Exclusion: Individuals who are at an active risk of harming themselves or others
Individuals who are at an active risk of aggressive or threatening behaviour
Individuals who are at an active risk of absconding
Referral from psychologist and staff
Risk assessment for individuals to be completed on the day by staff
Structure of group
When: Tuesday afternoon 1500-1600 ladies
Wednesday afternoon 1500-1600 men
Where: To be decided in advance by group leader
Duration: 60 minutes (can be longer if using transport)
Number of patients: Maximum 3:1 member of staff
Number of sessions: Ongoing
Closed or open group: Open
Resources required: None although money for fares will be needed if using transport
Initially, walk to and around the Stupa (as many times as the patients agree on) and then back. Allow patients to adjust to being outside of Amrita. The Stupa allows for patients to walk along and also to cross a busy road and then provides a more peaceful environment on arrival. It also allows for patients who are religious to pray.
As the group progresses, provide choice to patients where possible on where they would like to go. Gradually build up confidence in being outside and work towards using transport to go to places further afield.
Review and Evaluation Process
Patients who attend are to debrief with psychologist after every session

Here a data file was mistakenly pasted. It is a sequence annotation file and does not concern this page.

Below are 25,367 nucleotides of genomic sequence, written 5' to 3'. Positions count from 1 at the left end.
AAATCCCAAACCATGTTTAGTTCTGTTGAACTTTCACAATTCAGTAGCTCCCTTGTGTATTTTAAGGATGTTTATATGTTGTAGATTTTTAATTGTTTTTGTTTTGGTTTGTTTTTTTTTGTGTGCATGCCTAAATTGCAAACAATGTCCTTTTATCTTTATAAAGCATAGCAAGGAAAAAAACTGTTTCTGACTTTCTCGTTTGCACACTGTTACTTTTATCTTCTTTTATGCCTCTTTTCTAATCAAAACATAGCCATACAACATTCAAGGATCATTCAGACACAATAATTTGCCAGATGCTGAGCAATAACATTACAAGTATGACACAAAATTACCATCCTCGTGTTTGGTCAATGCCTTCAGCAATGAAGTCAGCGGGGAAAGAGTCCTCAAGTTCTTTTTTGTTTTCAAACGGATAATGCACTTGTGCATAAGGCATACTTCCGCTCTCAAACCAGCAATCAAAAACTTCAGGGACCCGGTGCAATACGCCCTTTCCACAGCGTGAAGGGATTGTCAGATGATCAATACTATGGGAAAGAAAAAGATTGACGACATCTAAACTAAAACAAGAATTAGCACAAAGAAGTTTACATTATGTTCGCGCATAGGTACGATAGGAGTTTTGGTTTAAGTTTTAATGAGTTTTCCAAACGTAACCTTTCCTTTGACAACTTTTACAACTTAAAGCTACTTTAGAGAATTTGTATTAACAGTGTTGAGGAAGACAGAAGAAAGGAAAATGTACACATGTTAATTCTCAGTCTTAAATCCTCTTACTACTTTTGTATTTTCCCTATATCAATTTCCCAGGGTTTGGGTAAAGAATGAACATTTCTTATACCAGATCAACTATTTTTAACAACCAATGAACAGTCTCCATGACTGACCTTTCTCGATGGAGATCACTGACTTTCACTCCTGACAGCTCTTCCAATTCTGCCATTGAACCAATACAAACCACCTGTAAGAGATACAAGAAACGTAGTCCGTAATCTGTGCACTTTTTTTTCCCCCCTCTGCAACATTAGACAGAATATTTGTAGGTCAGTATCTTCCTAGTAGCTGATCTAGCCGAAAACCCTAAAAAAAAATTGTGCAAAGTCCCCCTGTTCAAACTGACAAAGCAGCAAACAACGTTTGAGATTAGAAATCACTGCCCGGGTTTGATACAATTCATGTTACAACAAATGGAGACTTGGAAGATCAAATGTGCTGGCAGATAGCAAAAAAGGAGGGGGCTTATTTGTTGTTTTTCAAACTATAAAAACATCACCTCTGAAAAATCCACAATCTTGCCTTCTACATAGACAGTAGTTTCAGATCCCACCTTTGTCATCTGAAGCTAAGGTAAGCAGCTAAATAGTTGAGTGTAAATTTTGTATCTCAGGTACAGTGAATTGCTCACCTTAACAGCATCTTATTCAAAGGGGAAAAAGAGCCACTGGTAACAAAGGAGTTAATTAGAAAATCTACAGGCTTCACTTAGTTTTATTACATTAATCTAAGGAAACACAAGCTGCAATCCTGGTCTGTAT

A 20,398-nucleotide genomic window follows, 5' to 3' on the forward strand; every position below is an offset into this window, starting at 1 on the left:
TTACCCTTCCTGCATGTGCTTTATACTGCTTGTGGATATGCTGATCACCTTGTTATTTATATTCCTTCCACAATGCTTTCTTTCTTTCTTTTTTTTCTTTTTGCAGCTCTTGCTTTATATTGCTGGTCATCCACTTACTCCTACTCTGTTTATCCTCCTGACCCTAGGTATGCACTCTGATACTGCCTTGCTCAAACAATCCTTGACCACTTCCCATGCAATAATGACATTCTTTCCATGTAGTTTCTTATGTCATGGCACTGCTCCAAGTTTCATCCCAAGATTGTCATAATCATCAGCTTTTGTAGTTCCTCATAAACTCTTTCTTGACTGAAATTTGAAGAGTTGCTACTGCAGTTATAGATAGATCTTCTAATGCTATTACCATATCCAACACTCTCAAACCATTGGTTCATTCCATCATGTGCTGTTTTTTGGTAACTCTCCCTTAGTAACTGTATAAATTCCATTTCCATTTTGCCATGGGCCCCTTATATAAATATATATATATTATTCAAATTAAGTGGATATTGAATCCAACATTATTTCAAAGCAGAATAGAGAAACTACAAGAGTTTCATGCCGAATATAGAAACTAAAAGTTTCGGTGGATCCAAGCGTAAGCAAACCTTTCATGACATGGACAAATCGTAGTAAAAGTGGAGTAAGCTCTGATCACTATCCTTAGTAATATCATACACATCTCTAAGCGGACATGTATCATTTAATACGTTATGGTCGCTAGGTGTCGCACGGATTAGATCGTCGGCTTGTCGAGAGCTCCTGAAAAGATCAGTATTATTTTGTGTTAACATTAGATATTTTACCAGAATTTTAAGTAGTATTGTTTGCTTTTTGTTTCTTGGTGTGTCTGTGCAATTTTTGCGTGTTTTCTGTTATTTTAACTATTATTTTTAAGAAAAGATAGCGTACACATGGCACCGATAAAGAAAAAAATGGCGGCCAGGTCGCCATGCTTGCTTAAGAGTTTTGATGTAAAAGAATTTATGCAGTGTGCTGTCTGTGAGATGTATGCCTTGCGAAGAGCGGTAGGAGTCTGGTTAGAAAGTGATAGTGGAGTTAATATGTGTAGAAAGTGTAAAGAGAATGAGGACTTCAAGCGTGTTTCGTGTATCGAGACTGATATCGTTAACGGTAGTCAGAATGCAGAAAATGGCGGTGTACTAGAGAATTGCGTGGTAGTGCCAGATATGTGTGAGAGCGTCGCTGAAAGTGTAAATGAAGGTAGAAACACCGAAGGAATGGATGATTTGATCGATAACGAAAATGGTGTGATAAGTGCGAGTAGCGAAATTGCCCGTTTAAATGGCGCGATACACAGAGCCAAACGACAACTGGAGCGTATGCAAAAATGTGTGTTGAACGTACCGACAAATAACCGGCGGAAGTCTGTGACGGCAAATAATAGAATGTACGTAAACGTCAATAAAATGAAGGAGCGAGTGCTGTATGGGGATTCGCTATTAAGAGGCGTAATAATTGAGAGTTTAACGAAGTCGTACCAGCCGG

Attendance to be monitored
Engagement in the group and individuals’ motivation will indicate group success
Group to be discussed and reviewed by Multi Disciplinary Team (MDT)
Our challenge to you
We urge you on World Occupational Therapy day and beyond to:
1: challenge the ongoing stigma surrounding mental health
2: spread the word about the power of activity as a therapeutic tool in the recovery process and prevention of mental health both for your own mental health and well being and, for those of you who work or study in the field of mental health, that of your patients.
Alexandratos K, Barnett F, Thomas Y (2012) The impact of exercise on the mental health and quality of life of people with severe mental illness: a critical review. British Journal of Occupational Therapy, 75(2), 48-60.
Richardson CR, Faulkner G, McDevitt J, Skrinar GS, Hutchinson DS, Piette JD (2005) Integrating physical activity into mental health services for persons with serious mental illness. Psychiatric Services, 56(3), 324-31.
Wilbur J, Zenk S, Wang E, Oh A, McDevitt J, Block D, McNeil S, Ju S (2009) Neighbourhood characteristics, adherence to walking, and depressive symptoms in midlife African American women. Journal of Women’s Health, 18(8), 1201-10.